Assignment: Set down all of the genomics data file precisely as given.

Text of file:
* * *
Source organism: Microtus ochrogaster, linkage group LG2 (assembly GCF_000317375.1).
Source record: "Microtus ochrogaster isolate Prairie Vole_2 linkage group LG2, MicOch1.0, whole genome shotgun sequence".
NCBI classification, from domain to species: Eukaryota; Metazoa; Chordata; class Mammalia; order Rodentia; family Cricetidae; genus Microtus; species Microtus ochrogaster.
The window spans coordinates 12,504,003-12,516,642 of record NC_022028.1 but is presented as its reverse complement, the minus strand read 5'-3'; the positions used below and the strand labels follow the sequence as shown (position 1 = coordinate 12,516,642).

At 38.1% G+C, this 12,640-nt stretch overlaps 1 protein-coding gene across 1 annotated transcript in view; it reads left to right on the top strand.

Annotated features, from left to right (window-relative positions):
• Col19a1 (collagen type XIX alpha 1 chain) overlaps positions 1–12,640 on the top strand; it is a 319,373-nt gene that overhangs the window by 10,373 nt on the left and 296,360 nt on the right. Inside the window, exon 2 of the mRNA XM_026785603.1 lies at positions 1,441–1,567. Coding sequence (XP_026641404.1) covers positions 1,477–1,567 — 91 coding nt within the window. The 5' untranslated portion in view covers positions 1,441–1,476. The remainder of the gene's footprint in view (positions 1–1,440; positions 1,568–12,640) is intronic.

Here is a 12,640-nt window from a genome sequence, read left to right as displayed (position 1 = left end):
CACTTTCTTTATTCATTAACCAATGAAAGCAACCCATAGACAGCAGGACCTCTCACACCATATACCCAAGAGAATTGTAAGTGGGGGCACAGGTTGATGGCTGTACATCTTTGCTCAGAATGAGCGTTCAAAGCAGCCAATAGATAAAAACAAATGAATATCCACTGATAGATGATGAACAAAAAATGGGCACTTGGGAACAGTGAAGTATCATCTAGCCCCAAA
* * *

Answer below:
Source organism: Microtus ochrogaster, linkage group LG2 (assembly GCF_000317375.1).
Source record: "Microtus ochrogaster isolate Prairie Vole_2 linkage group LG2, MicOch1.0, whole genome shotgun sequence".
NCBI classification, from domain to species: Eukaryota; Metazoa; Chordata; class Mammalia; order Rodentia; family Cricetidae; genus Microtus; species Microtus ochrogaster.
The window spans coordinates 12,504,003-12,516,642 of record NC_022028.1 but is presented as its reverse complement, the minus strand read 5'-3'; the positions used below and the strand labels follow the sequence as shown (position 1 = coordinate 12,516,642).

At 38.1% G+C, this 12,640-nt stretch overlaps 1 protein-coding gene across 1 annotated transcript in view; it reads left to right on the top strand.

Annotated features, from left to right (window-relative positions):
• Col19a1 (collagen type XIX alpha 1 chain) overlaps positions 1–12,640 on the top strand; it is a 319,373-nt gene that overhangs the window by 10,373 nt on the left and 296,360 nt on the right. Inside the window, exon 2 of the mRNA XM_026785603.1 lies at positions 1,441–1,567. Coding sequence (XP_026641404.1) covers positions 1,477–1,567 — 91 coding nt within the window. The 5' untranslated portion in view covers positions 1,441–1,476. The remainder of the gene's footprint in view (positions 1–1,440; positions 1,568–12,640) is intronic.

Here is a 12,640-nt window from a genome sequence, read left to right as displayed (position 1 = left end):
CACTTTCTTTATTCATTAACCAATGAAAGCAACCCATAGACAGCAGGACCTCTCACACCATATACCCAAGAGAATTGTAAGTGGGGGCACAGGTTGATGGCTGTACATCTTTGCTCAGAATGAGCGTTCAAAGCAGCCAATAGATAAAAACAAATGAATATCCACTGATAGATGATGAACAAAAAATGGGCACTTGGGAACAGTGAAGTATCATCTAGCCCCAAA